(This column was published in the North Shore News on Aug. 9, 2000)


Organized criminals love Canada

By Leo Knight

THE message hasn't changed, but maybe, just maybe, something is being done about organized crime at the political level.  


Last week the province of Ontario hosted an international organized crime summit which demonstrated the complete lack of effort and will by the federal government to control the problem.  


Antonio Nicasio, an internationally recognized expert on the subject and the author of nine books detailing the activities of the gangsters, told the assembled participants that Canada is a haven for every major organized criminal group in the world.  


Regular readers will know I've been beating on this drum for the past couple of years. One of the biggest stumbling blocks for law enforcement is the lack of action, caring and possibly even the complicity by the federal government. And, for the most part, the various provincial governments, ours especially, have only added to the problem. But things may be changing.  


Nicasio, an advisor to the Nathanson Centre for the Study of Organized Crime, a York University think tank, pulled no punches addressing the audience of cops, politicians, journalists, prosecutors and government mandarins. He identified the problem neatly when he said it's tougher in Canada to import a case of cheese than a suitcase full of dirty money.  


"Canada has always been a welcome wagon for organized crime," said Nicasio, in a shockingly pointed and direct accusation leveled at the government. His sharp remarks forced RCMP Deputy Commissioner Giuliano "Zack" Zaccardelli, head of the newly formed Organized Crime Directorate, to say the government has done some good things. What exactly those were, he didn't say. But it was interesting to see him in a position to defend the masterful inactivity of the federal government in the face of a crowd stunned by the comments of Nicasio. Well, the non-police part of the crowd actually. The cops know all about it.  


One of the outcomes of the conference was an initiative announced by Ontario's Attorney General Jim Flaherty. Finally a government has realized the way to attack these groups is to go after the money. Flaherty said Ontario will enact legislation allowing the Crown to seize assets. This goes much further than the federal Proceeds of Crime legislation and more closely approximates American statutes.  


Flaherty also called on the Libs to amend the Criminal Code to make it an offence to be a member of an organized crime group. He also made sure he took his shot at the feds. "I think the federal government is in a position of being embarrassed with respect to its failure to make a significant dent in organized crime in this country," he said at the conclusion of the conference.  


One of the other key messages delivered to the summit came from Toronto police chief Julian Fantino. He underlined the concept that the public has to understand that organized crime affects each and every one of us and is not the romantic lifestyle portrayed in Hollywood. He called it a greedy and violent threat to our communities.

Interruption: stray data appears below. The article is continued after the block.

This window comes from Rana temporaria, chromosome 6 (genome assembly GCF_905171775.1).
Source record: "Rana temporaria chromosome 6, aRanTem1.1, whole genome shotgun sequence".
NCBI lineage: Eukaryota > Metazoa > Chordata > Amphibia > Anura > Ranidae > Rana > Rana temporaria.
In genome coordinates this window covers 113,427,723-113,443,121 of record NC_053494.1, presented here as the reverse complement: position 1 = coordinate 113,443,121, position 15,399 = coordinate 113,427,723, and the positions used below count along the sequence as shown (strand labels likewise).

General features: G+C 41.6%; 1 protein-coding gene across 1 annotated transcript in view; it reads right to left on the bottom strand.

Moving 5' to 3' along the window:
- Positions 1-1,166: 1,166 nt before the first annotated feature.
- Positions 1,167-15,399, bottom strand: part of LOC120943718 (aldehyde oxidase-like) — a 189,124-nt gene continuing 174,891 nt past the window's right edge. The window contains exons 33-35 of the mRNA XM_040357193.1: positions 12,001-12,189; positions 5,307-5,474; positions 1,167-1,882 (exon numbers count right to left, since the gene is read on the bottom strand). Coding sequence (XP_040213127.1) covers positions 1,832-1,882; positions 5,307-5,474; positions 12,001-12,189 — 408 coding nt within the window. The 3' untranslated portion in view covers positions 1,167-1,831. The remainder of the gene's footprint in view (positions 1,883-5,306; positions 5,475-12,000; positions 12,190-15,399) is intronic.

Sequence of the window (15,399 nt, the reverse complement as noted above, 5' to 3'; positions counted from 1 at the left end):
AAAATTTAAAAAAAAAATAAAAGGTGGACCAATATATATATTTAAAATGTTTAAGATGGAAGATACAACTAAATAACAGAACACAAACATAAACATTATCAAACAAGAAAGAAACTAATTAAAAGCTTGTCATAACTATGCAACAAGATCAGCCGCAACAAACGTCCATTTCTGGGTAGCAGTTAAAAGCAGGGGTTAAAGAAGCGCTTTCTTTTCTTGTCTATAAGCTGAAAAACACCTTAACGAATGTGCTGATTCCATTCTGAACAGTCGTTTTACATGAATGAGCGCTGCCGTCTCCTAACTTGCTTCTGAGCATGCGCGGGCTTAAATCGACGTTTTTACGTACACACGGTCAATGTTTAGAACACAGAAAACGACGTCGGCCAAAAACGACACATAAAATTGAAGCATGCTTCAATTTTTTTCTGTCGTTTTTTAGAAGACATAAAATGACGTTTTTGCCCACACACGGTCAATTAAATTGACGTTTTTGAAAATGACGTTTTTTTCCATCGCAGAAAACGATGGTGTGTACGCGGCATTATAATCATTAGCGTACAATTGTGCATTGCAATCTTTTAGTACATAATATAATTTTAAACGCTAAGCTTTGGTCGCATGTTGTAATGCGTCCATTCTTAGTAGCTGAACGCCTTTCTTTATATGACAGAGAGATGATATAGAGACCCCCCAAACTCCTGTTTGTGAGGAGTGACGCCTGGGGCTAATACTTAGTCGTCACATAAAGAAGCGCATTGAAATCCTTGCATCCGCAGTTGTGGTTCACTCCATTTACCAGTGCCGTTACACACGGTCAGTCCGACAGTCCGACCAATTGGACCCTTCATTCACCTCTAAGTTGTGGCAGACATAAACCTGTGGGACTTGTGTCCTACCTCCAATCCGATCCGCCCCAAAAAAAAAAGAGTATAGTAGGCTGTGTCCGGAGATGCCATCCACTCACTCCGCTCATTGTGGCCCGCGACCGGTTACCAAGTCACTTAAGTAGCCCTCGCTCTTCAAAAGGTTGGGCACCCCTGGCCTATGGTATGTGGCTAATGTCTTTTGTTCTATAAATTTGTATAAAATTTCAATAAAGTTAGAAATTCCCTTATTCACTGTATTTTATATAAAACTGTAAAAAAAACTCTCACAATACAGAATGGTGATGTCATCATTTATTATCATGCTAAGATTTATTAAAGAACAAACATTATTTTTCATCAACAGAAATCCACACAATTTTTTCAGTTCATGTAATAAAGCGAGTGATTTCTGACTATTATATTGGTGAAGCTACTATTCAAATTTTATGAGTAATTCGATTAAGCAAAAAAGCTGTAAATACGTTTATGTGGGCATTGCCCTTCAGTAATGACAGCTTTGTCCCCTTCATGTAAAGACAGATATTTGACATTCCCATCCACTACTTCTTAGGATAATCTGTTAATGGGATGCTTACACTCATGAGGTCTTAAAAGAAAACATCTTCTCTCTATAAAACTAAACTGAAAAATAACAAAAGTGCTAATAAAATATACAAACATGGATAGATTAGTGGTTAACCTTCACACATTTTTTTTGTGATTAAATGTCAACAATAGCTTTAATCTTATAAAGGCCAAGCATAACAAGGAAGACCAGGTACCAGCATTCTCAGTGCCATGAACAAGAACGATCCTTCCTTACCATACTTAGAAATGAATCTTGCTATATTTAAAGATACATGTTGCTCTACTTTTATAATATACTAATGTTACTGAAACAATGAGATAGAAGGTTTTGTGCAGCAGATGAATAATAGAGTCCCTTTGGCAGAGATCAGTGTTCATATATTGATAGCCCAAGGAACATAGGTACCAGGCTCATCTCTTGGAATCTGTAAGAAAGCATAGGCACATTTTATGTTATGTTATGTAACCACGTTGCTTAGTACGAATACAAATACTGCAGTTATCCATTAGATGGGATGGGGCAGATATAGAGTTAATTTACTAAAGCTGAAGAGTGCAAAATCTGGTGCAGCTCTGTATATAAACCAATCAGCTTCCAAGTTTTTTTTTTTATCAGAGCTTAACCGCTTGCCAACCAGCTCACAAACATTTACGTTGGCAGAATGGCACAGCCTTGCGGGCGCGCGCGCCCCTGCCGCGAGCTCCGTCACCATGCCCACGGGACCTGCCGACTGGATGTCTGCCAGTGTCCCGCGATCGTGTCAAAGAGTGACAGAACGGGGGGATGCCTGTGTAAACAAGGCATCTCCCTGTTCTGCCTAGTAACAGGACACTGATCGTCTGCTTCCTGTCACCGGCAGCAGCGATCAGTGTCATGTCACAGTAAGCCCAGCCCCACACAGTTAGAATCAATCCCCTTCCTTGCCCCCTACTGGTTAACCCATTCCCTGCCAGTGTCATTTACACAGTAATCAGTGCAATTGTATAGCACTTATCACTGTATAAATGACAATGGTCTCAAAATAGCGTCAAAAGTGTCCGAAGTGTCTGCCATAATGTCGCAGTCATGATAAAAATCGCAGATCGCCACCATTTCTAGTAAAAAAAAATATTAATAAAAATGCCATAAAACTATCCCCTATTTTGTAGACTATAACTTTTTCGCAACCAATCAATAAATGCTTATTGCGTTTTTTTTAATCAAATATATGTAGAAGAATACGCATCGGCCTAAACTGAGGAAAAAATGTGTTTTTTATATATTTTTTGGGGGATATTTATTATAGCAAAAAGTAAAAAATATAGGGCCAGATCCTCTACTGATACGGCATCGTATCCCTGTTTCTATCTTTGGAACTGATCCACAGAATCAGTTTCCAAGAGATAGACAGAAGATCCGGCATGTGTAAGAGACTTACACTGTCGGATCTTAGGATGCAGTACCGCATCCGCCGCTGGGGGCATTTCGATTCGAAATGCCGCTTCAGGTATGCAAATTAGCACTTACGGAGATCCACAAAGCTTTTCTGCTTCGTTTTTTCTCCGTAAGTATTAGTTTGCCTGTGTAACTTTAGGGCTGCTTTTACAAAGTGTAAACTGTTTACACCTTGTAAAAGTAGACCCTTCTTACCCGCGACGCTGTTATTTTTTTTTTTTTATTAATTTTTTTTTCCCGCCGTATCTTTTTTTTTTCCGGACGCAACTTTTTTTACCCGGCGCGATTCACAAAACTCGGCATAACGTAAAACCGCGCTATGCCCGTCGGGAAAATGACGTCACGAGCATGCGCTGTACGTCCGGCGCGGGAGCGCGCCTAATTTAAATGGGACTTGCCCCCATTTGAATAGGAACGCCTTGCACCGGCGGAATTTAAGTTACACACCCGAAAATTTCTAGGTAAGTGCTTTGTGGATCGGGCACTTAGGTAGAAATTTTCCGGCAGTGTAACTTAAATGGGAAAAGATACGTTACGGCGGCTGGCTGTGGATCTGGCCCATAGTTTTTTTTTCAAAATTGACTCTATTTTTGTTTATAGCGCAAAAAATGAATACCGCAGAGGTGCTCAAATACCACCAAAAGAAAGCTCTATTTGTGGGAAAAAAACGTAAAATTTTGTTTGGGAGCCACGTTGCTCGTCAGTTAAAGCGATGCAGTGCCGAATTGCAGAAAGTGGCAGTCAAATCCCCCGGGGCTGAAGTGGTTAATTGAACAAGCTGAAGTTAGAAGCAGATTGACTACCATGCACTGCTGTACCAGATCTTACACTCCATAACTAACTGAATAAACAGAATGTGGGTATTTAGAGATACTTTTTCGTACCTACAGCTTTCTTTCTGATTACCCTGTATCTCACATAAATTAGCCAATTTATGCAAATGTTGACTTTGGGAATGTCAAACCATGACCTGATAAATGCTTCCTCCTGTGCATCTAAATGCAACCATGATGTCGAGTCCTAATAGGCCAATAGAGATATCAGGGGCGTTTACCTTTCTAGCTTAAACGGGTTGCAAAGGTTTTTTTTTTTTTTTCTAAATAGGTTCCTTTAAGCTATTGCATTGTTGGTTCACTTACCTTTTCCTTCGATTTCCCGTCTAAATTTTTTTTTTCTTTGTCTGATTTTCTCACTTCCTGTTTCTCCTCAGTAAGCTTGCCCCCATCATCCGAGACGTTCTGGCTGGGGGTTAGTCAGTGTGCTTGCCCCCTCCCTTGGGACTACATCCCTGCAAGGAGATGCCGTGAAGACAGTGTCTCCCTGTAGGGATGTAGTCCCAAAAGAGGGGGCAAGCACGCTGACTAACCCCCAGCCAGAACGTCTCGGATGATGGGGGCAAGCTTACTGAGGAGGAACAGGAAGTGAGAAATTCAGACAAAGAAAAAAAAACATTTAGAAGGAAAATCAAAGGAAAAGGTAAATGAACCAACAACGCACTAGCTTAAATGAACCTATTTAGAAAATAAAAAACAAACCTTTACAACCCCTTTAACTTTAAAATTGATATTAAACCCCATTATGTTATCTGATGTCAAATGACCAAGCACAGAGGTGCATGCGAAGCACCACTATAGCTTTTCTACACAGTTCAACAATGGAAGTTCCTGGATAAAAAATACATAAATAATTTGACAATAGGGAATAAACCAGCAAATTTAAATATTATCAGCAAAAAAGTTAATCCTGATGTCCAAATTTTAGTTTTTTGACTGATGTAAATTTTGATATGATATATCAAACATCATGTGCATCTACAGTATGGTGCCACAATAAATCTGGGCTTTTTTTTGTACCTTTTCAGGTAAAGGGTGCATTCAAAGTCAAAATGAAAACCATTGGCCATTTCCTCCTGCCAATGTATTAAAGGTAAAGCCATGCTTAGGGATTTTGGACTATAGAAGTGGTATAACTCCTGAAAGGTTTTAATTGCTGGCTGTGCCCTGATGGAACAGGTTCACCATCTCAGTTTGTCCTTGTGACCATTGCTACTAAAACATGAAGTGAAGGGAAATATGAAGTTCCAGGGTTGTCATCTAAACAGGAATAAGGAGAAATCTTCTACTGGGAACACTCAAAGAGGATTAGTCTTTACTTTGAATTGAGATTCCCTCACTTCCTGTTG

Fantino also beat on the "life must mean life" drum. An interesting point when we compare two organized crime figures in two countries.  


John "Dapper Don" Gotti, former head of the Gambino Mafia family, was convicted in New York under the RICO statute and was sentenced to life imprisonment without the possibility of parole. He is in a maximum-security institute, locked down for 23 out of 24 hours a day. He will die in jail.  


Alphonso Caruana, head of the Cuntrera-Caruana crime family and one of the world's most powerful criminals, was convicted in February in Toronto, of conspiracy to import cocaine and several other offences. The maximum penalty for the offences was life, but he got 18 years. He will be eligible for parole in 2006 and is eligible for day parole and unescorted absences in 2002. He'll probably die in his own bed wearing silk pajamas.  


Fantino put the blame on the federal government and called for tougher laws. "We lack the laws, the resources and the political will to effectively tackle the problem of organized crime," he said. It's the "political will" part of that statement that really has the most significance. How else do we explain the total lack of commitment by the federal government to stop the criminals from taking over our country?  


In the United States, they routinely use the IRS to attack mobsters and their ill-gotten gains. The next time that happens in Canada will be the first time. The feds have an army of people working at Revenue Canada and they consistently bug the little guy over small potatoes while there are Hells Angels living in the British Properties and owning whole blocks in Deep Cove.  


To effectively fight organized crime it is necessary to go after the money. It's the most efficient way to hurt the bad guys. Finally, one government in this country has got the message. Now, if only the federal Liberals will assume their responsibility and demonstrate their allegiance to the citizens of this country and not the gangsters.






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